When shooting began, it wasn’t long before the time came for Gosling to greet Ford face-to-face. The moment occurred while the two were preparing for a scene involving a thick layer of mist. Gosling said that he saw Ford’s silhouette walking dramatically out of the fog, as if he had planned a memorable entrance.
Soon, the two found themselves shooting an extended sequence in an underwater tank, and warming up in a hot tub between takes. This gave them a chance to chat, and the actors quickly hit it off.
Their sense of camaraderie and mutual respect is immediately tangible when watching any of their recent talk show appearances. In one interview with WIRED magazine, Gosling compliments Ford on his ability to appear effortless on screen, and Ford jokingly responds by saying, “I was just going to say exactly the same thing about you, only I was going to spin it out a little bit and try and make it sound like I really meant it.”
In another appearance on The Graham Norton Show, Ford swears that a moment in which he punched Gosling on set during an action sequence was an accident, while Gosling laughs. And a recent interview with British talk show host Alison Hammond descended into complete chaos as both Ford and Gosling couldn’t stop giggling. The now-viral video depicts Ford attempting to explain the significance of the new film while Gosling repeatedly interrupts him, after which the two erupt in uncontrollable laughter.
This sort of chemistry goes deeper than a mere bond between co-stars. In fact, it’s not hard to imagine the wealth of common ground the two probably discovered upon first meeting, especially regarding their career progression.
Both Ford and Gosling began their acting careers under contract with major studios. Ford, who gained an interest in acting after taking a drama class at the end of his senior year at Ripon College, moved to Los Angeles in 1964 and signed a contract with the New Talent program at Columbia Pictures. What followed were a series of bit parts and non-speaking roles, with little promise of anything more significant.
The studio reportedly didn’t see Ford’s subdued acting style as star material. The actor soon tired of meaningless roles and signed a new contract with Universal Studios, playing small parts in a variety of television series through the early 1970s.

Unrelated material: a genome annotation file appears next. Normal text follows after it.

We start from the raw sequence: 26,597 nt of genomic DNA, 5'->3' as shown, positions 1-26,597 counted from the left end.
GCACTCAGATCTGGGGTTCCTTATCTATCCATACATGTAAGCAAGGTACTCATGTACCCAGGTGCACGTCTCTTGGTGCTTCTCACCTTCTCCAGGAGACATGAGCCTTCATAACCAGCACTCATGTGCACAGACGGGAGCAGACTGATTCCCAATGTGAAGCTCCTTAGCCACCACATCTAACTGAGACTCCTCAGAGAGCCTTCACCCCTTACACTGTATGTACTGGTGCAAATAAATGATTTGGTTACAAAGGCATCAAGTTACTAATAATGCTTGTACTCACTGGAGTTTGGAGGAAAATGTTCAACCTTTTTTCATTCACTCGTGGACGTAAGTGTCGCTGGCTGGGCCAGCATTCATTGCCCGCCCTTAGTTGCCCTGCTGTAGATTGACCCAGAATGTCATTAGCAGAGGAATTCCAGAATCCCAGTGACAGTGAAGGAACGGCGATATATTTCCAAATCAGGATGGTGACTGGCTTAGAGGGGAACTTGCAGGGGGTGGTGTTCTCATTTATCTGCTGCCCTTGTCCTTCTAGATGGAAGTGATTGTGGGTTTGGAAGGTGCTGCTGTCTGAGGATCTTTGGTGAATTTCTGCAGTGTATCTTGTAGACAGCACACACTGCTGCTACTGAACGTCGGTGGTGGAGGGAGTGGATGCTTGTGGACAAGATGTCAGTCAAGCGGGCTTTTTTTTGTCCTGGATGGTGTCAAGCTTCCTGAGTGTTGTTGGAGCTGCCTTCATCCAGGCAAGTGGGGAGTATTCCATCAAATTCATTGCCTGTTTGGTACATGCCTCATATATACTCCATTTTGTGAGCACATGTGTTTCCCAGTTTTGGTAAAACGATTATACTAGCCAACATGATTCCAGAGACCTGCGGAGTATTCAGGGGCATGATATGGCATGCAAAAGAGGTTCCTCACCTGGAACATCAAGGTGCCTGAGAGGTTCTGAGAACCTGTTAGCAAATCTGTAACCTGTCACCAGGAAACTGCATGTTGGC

Still dissatisfied with the work he was being offered, Ford became a self-taught carpenter to supplement his income and shifted his focus away from acting for a time. It was not long after, however, that a casting director landed him an audition for writer-director George Lucas’s American Graffiti.
Ford’s role in the film would drastically accelerate his career, and Lucas cast him again in his next movie, Star Wars. The rest, of course, is history.
Gosling followed a somewhat similar path. Born and raised in Canada, he attended an open audition for The All-New Mickey Mouse Club at age 12 and subsequently signed a two-year contract with Disney as a mouseketeer in 1993. Like Ford, Gosling was given little screen time, as Disney considered the show’s other performers to be more talented. Still, he enjoyed the experience and considered it to be formative.
From there, Gosling continued to be cast in family programs such as Are You Afraid of the Dark?, Goosebumps, and Young Hercules. Hoping to break into film and progress into more serious roles, Gosling landed a supporting part in Disney’s Remember the Titans and then wowed critics with a powerful performance as the lead in 2001’s The Believer. After a handful of other critically-praised roles, Gosling shot to stardom with his performance in the 2004 romantic drama The Notebook.
While Ford’s career throughout the 1970s, 1980s and 1990s was marked by headlining performances in landmark action franchises such as Star Wars, Indiana Jones, and the Jack Ryan films, Gosling built his reputation on popular romantic and comedy fare such as Lars and the Real Girl, Crazy, Stupid, Love, and La La Land.
Curiously, thanks to the massive blockbusters that made them famous, both actors developed a similar character type to which they seemed to revert in most of their well-known performances. Gosling and Ford became known for playing handsome, sarcastic, somewhat arrogant, yet roguish and ultimately likable rebels.